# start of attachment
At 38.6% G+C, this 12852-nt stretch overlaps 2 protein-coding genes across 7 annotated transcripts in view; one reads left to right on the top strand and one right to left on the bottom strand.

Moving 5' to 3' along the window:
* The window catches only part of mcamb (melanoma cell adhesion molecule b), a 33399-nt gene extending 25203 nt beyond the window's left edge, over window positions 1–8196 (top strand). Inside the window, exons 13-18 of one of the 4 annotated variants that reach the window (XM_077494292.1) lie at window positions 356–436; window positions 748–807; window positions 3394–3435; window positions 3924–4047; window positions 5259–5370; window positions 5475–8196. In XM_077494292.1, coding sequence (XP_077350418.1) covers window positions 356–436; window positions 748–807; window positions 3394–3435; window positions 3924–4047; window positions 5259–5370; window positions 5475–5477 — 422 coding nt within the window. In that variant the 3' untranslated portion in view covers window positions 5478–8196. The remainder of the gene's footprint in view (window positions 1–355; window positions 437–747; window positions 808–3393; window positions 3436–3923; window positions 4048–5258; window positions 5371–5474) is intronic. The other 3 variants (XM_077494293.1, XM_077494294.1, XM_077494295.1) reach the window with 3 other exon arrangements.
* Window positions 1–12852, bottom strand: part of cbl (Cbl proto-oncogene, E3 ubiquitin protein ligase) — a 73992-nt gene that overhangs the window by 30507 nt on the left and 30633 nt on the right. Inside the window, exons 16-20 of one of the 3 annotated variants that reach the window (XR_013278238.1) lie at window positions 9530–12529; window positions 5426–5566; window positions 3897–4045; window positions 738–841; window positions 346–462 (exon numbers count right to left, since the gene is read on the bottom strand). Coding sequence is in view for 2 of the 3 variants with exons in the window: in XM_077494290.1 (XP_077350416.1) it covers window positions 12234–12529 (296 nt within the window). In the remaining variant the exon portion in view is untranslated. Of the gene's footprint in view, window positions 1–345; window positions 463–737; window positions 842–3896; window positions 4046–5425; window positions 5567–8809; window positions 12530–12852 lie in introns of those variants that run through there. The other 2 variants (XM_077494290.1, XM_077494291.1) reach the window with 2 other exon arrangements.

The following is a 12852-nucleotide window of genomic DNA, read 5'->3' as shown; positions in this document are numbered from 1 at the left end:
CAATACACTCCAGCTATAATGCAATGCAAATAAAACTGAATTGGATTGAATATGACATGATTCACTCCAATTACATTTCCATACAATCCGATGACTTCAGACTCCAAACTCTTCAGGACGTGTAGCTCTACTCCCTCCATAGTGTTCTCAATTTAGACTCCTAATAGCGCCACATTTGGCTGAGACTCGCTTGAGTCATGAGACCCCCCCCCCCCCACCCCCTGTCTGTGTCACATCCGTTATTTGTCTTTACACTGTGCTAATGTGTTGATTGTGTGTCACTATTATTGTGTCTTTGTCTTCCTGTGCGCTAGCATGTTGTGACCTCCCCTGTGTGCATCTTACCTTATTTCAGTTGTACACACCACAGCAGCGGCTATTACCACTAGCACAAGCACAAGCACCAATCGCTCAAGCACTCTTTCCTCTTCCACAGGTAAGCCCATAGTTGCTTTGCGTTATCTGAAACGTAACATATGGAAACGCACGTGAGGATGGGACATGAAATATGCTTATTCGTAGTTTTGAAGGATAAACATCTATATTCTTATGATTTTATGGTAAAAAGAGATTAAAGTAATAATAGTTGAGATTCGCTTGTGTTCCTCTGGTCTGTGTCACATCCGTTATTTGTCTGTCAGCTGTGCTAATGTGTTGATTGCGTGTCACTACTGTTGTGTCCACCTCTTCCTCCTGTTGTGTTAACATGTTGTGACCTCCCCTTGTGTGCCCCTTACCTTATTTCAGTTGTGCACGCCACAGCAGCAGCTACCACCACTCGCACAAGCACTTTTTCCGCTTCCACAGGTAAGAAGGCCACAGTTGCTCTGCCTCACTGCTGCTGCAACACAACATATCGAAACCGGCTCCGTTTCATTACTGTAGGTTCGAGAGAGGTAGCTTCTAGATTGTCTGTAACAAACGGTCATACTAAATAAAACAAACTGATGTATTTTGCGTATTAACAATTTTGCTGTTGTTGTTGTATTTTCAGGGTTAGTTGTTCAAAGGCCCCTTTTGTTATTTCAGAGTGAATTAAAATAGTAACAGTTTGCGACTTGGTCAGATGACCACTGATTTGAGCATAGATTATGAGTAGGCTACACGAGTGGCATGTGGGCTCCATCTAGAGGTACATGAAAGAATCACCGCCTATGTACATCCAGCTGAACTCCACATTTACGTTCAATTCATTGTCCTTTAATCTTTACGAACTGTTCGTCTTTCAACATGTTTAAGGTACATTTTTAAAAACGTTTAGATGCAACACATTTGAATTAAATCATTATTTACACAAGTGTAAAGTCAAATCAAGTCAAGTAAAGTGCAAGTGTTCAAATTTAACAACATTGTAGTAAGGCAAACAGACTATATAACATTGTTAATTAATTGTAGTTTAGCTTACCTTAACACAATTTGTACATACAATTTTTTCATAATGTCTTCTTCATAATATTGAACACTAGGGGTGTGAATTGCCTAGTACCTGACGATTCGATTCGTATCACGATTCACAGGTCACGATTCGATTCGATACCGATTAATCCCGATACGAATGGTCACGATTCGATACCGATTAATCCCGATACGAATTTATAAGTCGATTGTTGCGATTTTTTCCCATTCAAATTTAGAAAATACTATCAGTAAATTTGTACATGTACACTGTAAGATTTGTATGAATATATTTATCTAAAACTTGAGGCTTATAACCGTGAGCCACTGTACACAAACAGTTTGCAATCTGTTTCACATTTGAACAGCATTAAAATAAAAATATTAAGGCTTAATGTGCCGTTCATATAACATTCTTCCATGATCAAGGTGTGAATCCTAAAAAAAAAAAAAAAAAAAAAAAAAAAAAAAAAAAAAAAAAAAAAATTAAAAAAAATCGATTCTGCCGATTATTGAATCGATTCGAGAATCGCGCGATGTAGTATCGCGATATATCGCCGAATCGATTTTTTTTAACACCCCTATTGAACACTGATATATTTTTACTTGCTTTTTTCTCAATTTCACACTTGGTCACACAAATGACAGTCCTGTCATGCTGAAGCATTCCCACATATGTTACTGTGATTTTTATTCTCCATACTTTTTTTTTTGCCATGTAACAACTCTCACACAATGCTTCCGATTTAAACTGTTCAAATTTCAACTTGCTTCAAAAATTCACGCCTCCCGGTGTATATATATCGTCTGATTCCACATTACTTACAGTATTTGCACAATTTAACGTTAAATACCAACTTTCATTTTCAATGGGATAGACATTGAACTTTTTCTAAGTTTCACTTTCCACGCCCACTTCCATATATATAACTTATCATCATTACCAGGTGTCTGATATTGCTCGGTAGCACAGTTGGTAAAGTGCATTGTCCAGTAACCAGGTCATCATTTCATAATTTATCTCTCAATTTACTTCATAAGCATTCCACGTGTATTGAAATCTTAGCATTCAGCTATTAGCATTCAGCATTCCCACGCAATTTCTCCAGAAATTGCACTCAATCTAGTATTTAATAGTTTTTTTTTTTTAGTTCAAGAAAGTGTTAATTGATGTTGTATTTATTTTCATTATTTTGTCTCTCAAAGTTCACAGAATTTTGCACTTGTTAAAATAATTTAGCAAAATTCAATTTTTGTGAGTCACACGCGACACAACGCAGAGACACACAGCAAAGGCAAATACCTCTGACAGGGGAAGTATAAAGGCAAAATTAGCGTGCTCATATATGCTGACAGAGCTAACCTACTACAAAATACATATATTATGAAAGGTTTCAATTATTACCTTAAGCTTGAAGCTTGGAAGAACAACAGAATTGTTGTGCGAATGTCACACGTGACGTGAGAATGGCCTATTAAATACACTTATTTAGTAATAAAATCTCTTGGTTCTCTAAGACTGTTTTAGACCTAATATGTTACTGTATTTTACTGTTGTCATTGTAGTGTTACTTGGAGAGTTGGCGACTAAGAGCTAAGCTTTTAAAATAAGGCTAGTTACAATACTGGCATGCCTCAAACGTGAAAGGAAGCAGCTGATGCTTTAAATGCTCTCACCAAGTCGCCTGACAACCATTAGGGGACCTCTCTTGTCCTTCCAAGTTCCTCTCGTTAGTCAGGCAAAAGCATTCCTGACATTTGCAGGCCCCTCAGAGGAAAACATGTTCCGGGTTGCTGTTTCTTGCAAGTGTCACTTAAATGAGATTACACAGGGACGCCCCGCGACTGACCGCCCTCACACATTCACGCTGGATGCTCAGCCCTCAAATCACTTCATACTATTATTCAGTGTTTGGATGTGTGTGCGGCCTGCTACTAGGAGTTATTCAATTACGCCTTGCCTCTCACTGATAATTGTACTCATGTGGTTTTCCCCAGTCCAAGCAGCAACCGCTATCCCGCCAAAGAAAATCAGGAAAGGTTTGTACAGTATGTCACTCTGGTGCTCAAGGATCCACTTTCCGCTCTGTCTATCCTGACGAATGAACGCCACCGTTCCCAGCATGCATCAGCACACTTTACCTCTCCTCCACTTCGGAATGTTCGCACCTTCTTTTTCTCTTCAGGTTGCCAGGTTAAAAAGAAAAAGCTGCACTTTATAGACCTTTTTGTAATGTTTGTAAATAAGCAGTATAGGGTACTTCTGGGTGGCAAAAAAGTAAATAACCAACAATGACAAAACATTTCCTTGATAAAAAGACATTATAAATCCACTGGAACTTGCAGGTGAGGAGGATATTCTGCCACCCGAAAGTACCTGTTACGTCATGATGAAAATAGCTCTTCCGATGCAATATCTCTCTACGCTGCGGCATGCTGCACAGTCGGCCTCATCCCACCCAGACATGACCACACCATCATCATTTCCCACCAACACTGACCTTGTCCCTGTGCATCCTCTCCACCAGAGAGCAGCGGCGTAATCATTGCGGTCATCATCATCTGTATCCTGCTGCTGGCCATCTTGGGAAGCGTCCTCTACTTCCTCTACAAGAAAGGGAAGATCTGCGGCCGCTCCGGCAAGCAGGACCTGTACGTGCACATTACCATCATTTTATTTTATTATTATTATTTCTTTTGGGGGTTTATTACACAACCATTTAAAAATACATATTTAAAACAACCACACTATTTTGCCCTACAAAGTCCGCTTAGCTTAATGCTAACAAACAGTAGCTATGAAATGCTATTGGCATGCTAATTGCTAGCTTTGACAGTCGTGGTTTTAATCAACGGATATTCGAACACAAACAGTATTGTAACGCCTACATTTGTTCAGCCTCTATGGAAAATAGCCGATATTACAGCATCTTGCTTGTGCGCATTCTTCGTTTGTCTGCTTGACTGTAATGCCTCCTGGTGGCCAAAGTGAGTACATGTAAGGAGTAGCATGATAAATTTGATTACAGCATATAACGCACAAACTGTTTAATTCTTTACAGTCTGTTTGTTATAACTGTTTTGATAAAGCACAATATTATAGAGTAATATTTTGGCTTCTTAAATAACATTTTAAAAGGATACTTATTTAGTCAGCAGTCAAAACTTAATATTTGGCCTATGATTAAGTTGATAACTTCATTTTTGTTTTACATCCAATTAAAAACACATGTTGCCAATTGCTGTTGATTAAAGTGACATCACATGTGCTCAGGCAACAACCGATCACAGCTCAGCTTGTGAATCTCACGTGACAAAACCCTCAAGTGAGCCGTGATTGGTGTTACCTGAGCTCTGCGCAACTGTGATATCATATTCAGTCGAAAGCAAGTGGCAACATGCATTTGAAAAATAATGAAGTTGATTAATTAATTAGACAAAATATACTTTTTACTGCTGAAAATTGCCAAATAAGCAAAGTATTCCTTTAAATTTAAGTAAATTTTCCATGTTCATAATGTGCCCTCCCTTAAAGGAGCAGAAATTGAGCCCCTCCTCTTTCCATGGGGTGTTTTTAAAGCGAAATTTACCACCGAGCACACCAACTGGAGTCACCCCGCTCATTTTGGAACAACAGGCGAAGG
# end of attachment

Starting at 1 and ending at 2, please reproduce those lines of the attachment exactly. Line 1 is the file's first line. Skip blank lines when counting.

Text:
At 38.6% G+C, this 12852-nt stretch overlaps 2 protein-coding genes across 7 annotated transcripts in view; one reads left to right on the top strand and one right to left on the bottom strand.

Moving 5' to 3' along the window: